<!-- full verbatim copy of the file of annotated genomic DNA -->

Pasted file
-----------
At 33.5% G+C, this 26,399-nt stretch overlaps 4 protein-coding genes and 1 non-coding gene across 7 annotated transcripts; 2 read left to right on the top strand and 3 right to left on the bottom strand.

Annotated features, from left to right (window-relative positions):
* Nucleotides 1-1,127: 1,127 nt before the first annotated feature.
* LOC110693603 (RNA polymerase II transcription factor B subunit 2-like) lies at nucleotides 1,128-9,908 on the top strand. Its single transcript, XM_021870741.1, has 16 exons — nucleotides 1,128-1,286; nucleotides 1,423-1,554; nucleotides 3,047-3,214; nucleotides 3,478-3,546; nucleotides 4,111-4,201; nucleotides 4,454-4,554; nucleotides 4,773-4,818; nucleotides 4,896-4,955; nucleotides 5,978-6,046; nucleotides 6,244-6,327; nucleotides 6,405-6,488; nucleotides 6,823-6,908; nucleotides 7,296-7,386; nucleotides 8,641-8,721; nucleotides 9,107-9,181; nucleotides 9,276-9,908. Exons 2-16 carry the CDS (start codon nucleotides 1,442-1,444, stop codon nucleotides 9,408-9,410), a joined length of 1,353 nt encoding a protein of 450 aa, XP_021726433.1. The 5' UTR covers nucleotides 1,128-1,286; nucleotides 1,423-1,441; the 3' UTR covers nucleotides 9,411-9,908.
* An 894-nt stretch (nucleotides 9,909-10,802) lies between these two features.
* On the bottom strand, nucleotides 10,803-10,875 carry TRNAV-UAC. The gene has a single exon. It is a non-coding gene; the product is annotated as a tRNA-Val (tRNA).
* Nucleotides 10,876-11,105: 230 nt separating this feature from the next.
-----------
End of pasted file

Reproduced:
At 33.5% G+C, this 26,399-nt stretch overlaps 4 protein-coding genes and 1 non-coding gene across 7 annotated transcripts; 2 read left to right on the top strand and 3 right to left on the bottom strand.

Annotated features, from left to right (window-relative positions):
* Nucleotides 1-1,127: 1,127 nt before the first annotated feature.
* LOC110693603 (RNA polymerase II transcription factor B subunit 2-like) lies at nucleotides 1,128-9,908 on the top strand. Its single transcript, XM_021870741.1, has 16 exons — nucleotides 1,128-1,286; nucleotides 1,423-1,554; nucleotides 3,047-3,214; nucleotides 3,478-3,546; nucleotides 4,111-4,201; nucleotides 4,454-4,554; nucleotides 4,773-4,818; nucleotides 4,896-4,955; nucleotides 5,978-6,046; nucleotides 6,244-6,327; nucleotides 6,405-6,488; nucleotides 6,823-6,908; nucleotides 7,296-7,386; nucleotides 8,641-8,721; nucleotides 9,107-9,181; nucleotides 9,276-9,908. Exons 2-16 carry the CDS (start codon nucleotides 1,442-1,444, stop codon nucleotides 9,408-9,410), a joined length of 1,353 nt encoding a protein of 450 aa, XP_021726433.1. The 5' UTR covers nucleotides 1,128-1,286; nucleotides 1,423-1,441; the 3' UTR covers nucleotides 9,411-9,908.
* An 894-nt stretch (nucleotides 9,909-10,802) lies between these two features.
* On the bottom strand, nucleotides 10,803-10,875 carry TRNAV-UAC. The gene has a single exon. It is a non-coding gene; the product is annotated as a tRNA-Val (tRNA).
* Nucleotides 10,876-11,105: 230 nt separating this feature from the next.